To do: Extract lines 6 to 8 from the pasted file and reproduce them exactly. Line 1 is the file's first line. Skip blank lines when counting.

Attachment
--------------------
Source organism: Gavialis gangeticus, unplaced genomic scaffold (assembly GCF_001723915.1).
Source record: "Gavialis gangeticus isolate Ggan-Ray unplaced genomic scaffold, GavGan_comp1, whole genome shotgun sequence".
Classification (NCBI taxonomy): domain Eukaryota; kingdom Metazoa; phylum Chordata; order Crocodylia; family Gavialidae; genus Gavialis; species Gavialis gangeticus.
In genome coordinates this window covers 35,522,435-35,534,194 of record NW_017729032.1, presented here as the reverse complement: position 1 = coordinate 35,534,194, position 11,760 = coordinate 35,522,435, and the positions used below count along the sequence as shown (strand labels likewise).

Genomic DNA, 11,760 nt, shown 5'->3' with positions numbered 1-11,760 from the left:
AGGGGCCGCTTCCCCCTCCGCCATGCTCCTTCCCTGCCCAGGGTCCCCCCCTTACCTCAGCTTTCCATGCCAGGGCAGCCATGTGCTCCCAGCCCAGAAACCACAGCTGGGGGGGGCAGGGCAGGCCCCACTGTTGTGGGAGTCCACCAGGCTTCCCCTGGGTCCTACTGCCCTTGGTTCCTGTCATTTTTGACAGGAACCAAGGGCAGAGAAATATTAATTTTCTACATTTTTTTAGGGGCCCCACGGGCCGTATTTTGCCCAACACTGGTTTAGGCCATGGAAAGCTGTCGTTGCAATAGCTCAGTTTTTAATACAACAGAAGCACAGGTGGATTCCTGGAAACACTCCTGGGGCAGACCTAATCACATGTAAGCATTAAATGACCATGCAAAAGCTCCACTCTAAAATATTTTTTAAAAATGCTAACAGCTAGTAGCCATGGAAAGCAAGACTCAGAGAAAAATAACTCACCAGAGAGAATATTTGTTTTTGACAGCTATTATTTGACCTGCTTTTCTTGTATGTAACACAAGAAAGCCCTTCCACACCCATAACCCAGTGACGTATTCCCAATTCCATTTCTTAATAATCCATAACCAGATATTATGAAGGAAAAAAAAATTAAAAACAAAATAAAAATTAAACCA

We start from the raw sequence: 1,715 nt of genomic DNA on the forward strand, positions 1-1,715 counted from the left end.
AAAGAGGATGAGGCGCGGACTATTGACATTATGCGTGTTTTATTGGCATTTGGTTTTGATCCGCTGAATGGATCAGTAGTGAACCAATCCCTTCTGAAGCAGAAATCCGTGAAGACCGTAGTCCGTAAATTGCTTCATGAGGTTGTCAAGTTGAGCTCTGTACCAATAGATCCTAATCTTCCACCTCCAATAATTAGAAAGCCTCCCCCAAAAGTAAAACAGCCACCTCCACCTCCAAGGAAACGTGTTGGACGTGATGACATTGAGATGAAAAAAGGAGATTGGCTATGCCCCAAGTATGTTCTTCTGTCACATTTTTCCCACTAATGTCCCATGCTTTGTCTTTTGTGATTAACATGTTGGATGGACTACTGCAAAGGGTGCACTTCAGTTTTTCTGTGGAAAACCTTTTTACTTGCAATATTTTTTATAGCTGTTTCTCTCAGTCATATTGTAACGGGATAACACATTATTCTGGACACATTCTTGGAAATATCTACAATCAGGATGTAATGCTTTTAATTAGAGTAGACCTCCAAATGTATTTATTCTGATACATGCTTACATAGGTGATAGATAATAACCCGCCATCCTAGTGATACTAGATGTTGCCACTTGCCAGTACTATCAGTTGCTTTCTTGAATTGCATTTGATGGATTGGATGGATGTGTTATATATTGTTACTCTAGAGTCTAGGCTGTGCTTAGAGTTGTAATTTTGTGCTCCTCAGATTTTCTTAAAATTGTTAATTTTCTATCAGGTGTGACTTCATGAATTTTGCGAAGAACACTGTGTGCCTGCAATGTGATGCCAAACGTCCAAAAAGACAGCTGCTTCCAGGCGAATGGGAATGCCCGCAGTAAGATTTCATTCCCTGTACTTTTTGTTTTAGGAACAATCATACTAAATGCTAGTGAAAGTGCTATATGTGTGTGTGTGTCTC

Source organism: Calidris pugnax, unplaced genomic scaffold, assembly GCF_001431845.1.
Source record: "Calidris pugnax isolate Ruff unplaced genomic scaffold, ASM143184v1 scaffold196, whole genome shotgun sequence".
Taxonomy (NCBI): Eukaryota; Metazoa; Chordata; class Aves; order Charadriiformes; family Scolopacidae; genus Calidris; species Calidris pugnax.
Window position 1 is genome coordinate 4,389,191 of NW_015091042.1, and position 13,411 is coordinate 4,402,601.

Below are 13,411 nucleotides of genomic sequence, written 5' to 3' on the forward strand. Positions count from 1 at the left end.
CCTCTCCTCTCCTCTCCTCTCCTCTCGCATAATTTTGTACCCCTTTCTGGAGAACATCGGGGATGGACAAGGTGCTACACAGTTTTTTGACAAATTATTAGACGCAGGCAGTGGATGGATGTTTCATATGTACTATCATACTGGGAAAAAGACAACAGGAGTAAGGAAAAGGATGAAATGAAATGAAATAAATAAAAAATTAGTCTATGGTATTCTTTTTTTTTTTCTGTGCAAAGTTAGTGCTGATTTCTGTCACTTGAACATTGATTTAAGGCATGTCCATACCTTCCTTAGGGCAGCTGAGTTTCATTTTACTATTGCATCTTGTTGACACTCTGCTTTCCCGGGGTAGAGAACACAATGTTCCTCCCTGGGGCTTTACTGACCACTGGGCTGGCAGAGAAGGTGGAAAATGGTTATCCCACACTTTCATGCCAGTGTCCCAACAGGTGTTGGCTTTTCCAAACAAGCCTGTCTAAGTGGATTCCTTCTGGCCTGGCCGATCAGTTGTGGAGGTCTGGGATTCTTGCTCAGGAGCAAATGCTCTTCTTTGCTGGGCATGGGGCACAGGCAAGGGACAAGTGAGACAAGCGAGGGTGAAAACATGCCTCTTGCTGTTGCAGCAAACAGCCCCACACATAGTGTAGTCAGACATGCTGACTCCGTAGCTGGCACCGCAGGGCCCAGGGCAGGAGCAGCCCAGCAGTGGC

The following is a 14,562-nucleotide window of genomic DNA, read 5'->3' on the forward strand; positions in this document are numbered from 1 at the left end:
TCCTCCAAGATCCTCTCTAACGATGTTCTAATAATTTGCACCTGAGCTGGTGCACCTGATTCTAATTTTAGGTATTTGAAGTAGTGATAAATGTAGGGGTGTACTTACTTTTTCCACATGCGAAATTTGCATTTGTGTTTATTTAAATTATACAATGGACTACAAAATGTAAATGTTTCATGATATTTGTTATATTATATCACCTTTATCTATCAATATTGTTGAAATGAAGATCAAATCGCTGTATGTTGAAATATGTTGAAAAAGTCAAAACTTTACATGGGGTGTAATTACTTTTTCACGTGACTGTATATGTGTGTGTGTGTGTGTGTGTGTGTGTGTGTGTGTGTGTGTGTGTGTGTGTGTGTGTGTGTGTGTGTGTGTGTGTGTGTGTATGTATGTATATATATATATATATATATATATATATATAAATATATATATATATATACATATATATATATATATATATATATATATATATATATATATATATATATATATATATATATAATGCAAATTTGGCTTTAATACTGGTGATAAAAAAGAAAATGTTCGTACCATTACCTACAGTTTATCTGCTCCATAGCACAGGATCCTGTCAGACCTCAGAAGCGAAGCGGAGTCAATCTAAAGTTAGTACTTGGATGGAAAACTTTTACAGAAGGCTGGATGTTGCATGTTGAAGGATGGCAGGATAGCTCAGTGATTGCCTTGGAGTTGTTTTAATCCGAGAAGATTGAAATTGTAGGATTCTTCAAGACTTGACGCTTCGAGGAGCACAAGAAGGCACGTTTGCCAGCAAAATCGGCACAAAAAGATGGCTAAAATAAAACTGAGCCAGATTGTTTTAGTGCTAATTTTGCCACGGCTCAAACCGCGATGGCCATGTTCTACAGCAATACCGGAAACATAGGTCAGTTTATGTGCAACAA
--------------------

AGGGGCCGCTTCCCCCTCCGCCATGCTCCTTCCCTGCCCAGGGTCCCCCCCTTACCTCAGCTTTCCATGCCAGGGCAGCCATGTGCTCCCAGCCCAGAAACCACAGCTGGGGGGGGCAGGGCAGGCCCCACTGTTGTGGGAGTCCACCAGGCTTCCCCTGGGTCCTACTGCCCTTGGTTCCTGTCATTTTTGACAGGAACCAAGGGCAGAGAAATATTAATTTTCTACATTTTTTTAGGGGCCCCACGGGCCGTATTTTGCCCAACACTGGTTTAGGCCATGGAAAGCTGTCGTTGCAATAGCTCAGTTTTTAATACAACAGAAGCACAGGTGGATTCCTGGAAACACTCCTGGGGCAGACCTAATCACATGTAAGCATTAAATGACCATGCAAAAGCTCCACTCTAAAATATTTTTTAAAAATGCTAACAGCTAGTAGCCATGGAAAGCAAGACTCAGAGAAAAATAACTCACCAGAGAGAATATTTGTTTTTGACAGCTATTATTTGACCTGCTTTTCTTGTATGTAACACAAGAAAGCCCTTCCACACCCATAACCCAGTGACGTATTCCCAATTCCATTTCTTAATAATCCATAACCAGATATTATGAAGGAAAAAAAAATTAAAAACAAAATAAAAATTAAACCA

We start from the raw sequence: 1,715 nt of genomic DNA on the forward strand, positions 1-1,715 counted from the left end.
AAAGAGGATGAGGCGCGGACTATTGACATTATGCGTGTTTTATTGGCATTTGGTTTTGATCCGCTGAATGGATCAGTAGTGAACCAATCCCTTCTGAAGCAGAAATCCGTGAAGACCGTAGTCCGTAAATTGCTTCATGAGGTTGTCAAGTTGAGCTCTGTACCAATAGATCCTAATCTTCCACCTCCAATAATTAGAAAGCCTCCCCCAAAAGTAAAACAGCCACCTCCACCTCCAAGGAAACGTGTTGGACGTGATGACATTGAGATGAAAAAAGGAGATTGGCTATGCCCCAAGTATGTTCTTCTGTCACATTTTTCCCACTAATGTCCCATGCTTTGTCTTTTGTGATTAACATGTTGGATGGACTACTGCAAAGGGTGCACTTCAGTTTTTCTGTGGAAAACCTTTTTACTTGCAATATTTTTTATAGCTGTTTCTCTCAGTCATATTGTAACGGGATAACACATTATTCTGGACACATTCTTGGAAATATCTACAATCAGGATGTAATGCTTTTAATTAGAGTAGACCTCCAAATGTATTTATTCTGATACATGCTTACATAGGTGATAGATAATAACCCGCCATCCTAGTGATACTAGATGTTGCCACTTGCCAGTACTATCAGTTGCTTTCTTGAATTGCATTTGATGGATTGGATGGATGTGTTATATATTGTTACTCTAGAGTCTAGGCTGTGCTTAGAGTTGTAATTTTGTGCTCCTCAGATTTTCTTAAAATTGTTAATTTTCTATCAGGTGTGACTTCATGAATTTTGCGAAGAACACTGTGTGCCTGCAATGTGATGCCAAACGTCCAAAAAGACAGCTGCTTCCAGGCGAATGGGAATGCCCGCAGTAAGATTTCATTCCCTGTACTTTTTGTTTTAGGAACAATCATACTAAATGCTAGTGAAAGTGCTATATGTGTGTGTGTGTCTC